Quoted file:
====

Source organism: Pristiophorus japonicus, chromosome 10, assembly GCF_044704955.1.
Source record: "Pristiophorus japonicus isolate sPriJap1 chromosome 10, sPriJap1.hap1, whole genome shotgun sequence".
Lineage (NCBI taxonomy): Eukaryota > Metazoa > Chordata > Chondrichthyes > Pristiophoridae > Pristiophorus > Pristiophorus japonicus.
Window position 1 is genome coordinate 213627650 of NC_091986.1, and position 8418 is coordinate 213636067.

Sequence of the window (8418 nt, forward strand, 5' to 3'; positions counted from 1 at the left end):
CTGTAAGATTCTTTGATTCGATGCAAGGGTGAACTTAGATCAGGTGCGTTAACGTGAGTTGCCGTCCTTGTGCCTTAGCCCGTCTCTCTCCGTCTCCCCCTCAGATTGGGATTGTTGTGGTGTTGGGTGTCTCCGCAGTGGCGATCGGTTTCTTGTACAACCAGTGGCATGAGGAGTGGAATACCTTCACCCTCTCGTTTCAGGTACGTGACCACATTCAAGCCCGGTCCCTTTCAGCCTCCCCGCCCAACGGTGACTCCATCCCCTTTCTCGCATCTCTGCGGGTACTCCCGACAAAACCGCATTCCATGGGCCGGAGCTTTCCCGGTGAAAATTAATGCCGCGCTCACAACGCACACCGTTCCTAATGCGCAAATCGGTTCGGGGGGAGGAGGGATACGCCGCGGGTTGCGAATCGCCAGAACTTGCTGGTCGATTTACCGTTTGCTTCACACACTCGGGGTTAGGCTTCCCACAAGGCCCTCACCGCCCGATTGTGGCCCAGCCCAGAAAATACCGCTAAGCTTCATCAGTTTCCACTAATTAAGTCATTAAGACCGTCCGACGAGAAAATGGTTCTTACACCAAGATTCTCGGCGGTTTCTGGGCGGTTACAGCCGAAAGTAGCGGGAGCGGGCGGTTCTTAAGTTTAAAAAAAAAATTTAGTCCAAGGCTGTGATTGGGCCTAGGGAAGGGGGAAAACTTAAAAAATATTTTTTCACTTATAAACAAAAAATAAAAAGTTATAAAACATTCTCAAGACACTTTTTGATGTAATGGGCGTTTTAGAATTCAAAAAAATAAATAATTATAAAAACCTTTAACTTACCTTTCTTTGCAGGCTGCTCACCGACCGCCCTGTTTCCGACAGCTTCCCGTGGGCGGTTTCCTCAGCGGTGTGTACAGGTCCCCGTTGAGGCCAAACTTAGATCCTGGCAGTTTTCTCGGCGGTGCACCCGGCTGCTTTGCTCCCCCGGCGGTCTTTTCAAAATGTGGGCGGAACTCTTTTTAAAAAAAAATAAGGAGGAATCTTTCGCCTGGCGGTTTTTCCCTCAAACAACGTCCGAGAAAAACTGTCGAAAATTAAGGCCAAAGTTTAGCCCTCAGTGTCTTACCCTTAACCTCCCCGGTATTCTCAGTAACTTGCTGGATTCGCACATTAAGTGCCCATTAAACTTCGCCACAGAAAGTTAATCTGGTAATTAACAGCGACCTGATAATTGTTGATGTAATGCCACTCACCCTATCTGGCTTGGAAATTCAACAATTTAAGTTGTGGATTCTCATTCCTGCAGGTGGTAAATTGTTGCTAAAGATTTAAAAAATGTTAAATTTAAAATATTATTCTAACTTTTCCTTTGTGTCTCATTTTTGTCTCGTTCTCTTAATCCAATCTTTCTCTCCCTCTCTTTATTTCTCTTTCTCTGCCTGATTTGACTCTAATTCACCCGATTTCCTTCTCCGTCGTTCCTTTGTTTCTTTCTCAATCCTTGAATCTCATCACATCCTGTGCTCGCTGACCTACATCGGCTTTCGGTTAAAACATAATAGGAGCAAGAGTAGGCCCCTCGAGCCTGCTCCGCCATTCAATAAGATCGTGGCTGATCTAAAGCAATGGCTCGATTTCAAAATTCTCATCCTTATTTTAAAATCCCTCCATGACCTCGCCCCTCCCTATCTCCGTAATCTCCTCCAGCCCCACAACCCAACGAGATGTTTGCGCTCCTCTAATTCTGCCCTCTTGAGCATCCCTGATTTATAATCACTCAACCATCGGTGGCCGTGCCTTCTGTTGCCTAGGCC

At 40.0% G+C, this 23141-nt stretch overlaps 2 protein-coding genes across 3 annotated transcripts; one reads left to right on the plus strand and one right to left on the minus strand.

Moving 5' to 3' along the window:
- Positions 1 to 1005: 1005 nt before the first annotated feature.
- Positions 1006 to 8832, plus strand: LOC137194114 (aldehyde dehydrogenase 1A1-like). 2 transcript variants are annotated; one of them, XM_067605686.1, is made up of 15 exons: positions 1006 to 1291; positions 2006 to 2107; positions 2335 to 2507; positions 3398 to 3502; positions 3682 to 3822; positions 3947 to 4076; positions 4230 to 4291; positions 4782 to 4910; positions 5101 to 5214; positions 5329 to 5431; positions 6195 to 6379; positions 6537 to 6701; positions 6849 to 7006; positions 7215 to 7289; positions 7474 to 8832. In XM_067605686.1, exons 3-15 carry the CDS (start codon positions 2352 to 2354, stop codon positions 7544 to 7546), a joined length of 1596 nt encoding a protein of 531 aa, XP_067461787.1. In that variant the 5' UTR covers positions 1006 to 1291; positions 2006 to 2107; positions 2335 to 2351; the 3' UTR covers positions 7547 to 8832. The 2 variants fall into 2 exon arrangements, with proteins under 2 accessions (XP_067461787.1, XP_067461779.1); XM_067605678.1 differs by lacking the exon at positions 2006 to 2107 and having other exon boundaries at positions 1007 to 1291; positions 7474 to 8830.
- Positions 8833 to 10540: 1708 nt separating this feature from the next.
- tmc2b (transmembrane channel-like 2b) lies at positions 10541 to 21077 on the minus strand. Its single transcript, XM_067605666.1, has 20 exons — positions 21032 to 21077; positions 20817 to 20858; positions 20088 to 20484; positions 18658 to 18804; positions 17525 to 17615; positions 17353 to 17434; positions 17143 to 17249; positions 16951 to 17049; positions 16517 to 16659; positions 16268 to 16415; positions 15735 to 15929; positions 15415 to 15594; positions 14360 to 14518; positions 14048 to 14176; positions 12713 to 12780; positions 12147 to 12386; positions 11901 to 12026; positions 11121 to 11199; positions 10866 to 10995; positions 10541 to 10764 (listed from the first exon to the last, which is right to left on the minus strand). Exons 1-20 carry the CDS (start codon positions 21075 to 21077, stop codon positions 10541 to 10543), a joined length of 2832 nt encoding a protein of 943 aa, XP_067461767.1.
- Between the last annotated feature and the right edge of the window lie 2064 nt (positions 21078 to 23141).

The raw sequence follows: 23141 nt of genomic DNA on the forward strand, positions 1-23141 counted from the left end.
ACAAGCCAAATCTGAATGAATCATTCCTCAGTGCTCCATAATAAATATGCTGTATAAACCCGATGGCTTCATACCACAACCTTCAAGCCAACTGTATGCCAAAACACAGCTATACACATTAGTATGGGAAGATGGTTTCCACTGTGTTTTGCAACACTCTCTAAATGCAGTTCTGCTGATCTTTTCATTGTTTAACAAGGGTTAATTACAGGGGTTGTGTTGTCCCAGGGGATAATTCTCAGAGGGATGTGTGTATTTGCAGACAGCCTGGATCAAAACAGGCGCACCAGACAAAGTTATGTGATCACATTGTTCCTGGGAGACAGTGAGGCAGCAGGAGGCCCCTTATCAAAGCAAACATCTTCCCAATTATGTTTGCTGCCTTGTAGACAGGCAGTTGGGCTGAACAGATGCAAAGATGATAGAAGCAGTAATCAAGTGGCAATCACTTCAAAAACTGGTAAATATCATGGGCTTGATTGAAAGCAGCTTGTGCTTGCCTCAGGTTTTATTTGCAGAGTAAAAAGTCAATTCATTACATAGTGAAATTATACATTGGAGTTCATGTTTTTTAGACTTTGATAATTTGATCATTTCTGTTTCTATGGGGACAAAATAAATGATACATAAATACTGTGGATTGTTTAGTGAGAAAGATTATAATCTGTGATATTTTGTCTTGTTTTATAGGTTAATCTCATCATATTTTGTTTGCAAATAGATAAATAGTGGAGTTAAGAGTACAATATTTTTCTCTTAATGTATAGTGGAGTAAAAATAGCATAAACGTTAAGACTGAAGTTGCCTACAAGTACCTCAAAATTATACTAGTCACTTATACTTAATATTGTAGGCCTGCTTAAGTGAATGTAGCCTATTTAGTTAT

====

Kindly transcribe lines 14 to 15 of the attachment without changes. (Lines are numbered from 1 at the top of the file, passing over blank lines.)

The raw sequence follows: 23141 nt of genomic DNA on the forward strand, positions 1-23141 counted from the left end.
ACAAGCCAAATCTGAATGAATCATTCCTCAGTGCTCCATAATAAATATGCTGTATAAACCCGATGGCTTCATACCACAACCTTCAAGCCAACTGTATGCCAAAACACAGCTATACACATTAGTATGGGAAGATGGTTTCCACTGTGTTTTGCAACACTCTCTAAATGCAGTTCTGCTGATCTTTTCATTGTTTAACAAGGGTTAATTACAGGGGTTGTGTTGTCCCAGGGGATAATTCTCAGAGGGATGTGTGTATTTGCAGACAGCCTGGATCAAAACAGGCGCACCAGACAAAGTTATGTGATCACATTGTTCCTGGGAGACAGTGAGGCAGCAGGAGGCCCCTTATCAAAGCAAACATCTTCCCAATTATGTTTGCTGCCTTGTAGACAGGCAGTTGGGCTGAACAGATGCAAAGATGATAGAAGCAGTAATCAAGTGGCAATCACTTCAAAAACTGGTAAATATCATGGGCTTGATTGAAAGCAGCTTGTGCTTGCCTCAGGTTTTATTTGCAGAGTAAAAAGTCAATTCATTACATAGTGAAATTATACATTGGAGTTCATGTTTTTTAGACTTTGATAATTTGATCATTTCTGTTTCTATGGGGACAAAATAAATGATACATAAATACTGTGGATTGTTTAGTGAGAAAGATTATAATCTGTGATATTTTGTCTTGTTTTATAGGTTAATCTCATCATATTTTGTTTGCAAATAGATAAATAGTGGAGTTAAGAGTACAATATTTTTCTCTTAATGTATAGTGGAGTAAAAATAGCATAAACGTTAAGACTGAAGTTGCCTACAAGTACCTCAAAATTATACTAGTCACTTATACTTAATATTGTAGGCCTGCTTAAGTGAATGTAGCCTATTTAGTTAT